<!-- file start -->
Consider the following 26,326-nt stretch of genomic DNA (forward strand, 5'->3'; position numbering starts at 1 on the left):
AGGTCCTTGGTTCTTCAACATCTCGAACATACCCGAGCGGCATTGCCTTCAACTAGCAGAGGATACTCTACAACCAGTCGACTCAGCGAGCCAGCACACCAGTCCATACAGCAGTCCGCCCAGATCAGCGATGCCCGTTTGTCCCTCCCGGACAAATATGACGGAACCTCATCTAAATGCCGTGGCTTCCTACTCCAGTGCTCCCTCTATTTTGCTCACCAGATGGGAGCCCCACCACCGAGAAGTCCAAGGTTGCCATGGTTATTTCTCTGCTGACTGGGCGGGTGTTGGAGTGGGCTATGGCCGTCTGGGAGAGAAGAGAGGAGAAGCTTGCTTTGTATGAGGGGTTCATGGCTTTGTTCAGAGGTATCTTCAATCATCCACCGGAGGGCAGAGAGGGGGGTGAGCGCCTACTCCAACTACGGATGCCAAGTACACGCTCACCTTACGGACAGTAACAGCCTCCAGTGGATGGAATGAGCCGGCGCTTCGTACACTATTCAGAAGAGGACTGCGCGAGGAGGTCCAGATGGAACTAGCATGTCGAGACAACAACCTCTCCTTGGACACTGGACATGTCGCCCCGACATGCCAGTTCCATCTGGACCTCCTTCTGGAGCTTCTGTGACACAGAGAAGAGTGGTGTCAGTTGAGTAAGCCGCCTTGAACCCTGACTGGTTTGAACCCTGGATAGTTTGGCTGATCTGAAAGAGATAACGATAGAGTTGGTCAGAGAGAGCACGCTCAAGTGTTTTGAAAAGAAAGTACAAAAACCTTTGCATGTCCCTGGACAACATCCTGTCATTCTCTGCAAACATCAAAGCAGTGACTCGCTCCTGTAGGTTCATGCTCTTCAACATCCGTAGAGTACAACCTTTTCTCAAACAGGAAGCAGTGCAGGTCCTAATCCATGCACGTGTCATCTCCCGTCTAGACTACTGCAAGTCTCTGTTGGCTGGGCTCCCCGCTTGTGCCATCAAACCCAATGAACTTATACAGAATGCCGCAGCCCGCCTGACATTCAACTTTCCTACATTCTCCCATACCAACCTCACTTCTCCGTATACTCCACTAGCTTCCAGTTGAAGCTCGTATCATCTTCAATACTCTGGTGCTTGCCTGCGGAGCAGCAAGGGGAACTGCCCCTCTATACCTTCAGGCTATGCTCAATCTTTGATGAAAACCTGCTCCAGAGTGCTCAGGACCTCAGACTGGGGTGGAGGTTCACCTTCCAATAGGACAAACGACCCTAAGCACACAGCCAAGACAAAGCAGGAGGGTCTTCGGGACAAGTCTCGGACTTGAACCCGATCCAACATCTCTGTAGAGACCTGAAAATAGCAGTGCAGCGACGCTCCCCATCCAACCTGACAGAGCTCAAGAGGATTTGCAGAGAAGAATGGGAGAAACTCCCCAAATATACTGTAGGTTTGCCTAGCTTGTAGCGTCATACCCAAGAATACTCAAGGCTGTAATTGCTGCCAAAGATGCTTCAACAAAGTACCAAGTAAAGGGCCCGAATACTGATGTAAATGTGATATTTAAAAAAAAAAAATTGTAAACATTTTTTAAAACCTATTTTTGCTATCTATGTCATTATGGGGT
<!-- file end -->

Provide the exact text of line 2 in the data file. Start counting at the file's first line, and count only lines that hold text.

AGGTCCTTGGTTCTTCAACATCTCGAACATACCCGAGCGGCATTGCCTTCAACTAGCAGAGGATACTCTACAACCAGTCGACTCAGCGAGCCAGCACACCAGTCCATACAGCAGTCCGCCCAGATCAGCGATGCCCGTTTGTCCCTCCCGGACAAATATGACGGAACCTCATCTAAATGCCGTGGCTTCCTACTCCAGTGCTCCCTCTATTTTGCTCACCAGATGGGAGCCCCACCACCGAGAAGTCCAAGGTTGCCATGGTTATTTCTCTGCTGACTGGGCGGGTGTTGGAGTGGGCTATGGCCGTCTGGGAGAGAAGAGAGGAGAAGCTTGCTTTGTATGAGGGGTTCATGGCTTTGTTCAGAGGTATCTTCAATCATCCACCGGAGGGCAGAGAGGGGGGTGAGCGCCTACTCCAACTACGGATGCCAAGTACACGCTCACCTTACGGACAGTAACAGCCTCCAGTGGATGGAATGAGCCGGCGCTTCGTACACTATTCAGAAGAGGACTGCGCGAGGAGGTCCAGATGGAACTAGCATGTCGAGACAACAACCTCTCCTTGGACACTGGACATGTCGCCCCGACATGCCAGTTCCATCTGGACCTCCTTCTGGAGCTTCTGTGACACAGAGAAGAGTGGTGTCAGTTGAGTAAGCCGCCTTGAACCCTGACTGGTTTGAACCCTGGATAGTTTGGCTGATCTGAAAGAGATAACGATAGAGTTGGTCAGAGAGAGCACGCTCAAGTGTTTTGAAAAGAAAGTACAAAAACCTTTGCATGTCCCTGGACAACATCCTGTCATTCTCTGCAAACATCAAAGCAGTGACTCGCTCCTGTAGGTTCATGCTCTTCAACATCCGTAGAGTACAACCTTTTCTCAAACAGGAAGCAGTGCAGGTCCTAATCCATGCACGTGTCATCTCCCGTCTAGACTACTGCAAGTCTCTGTTGGCTGGGCTCCCCGCTTGTGCCATCAAACCCAATGAACTTATACAGAATGCCGCAGCCCGCCTGACATTCAACTTTCCTACATTCTCCCATACCAACCTCACTTCTCCGTATACTCCACTAGCTTCCAGTTGAAGCTCGTATCATCTTCAATACTCTGGTGCTTGCCTGCGGAGCAGCAAGGGGAACTGCCCCTCTATACCTTCAGGCTATGCTCAATCTTTGATGAAAACCTGCTCCAGAGTGCTCAGGACCTCAGACTGGGGTGGAGGTTCACCTTCCAATAGGACAAACGACCCTAAGCACACAGCCAAGACAAAGCAGGAGGGTCTTCGGGACAAGTCTCGGACTTGAACCCGATCCAACATCTCTGTAGAGACCTGAAAATAGCAGTGCAGCGACGCTCCCCATCCAACCTGACAGAGCTCAAGAGGATTTGCAGAGAAGAATGGGAGAAACTCCCCAAATATACTGTAGGTTTGCCTAGCTTGTAGCGTCATACCCAAGAATACTCAAGGCTGTAATTGCTGCCAAAGATGCTTCAACAAAGTACCAAGTAAAGGGCCCGAATACTGATGTAAATGTGATATTTAAAAAAAAAAAATTGTAAACATTTTTTAAAACCTATTTTTGCTATCTATGTCATTATGGGGT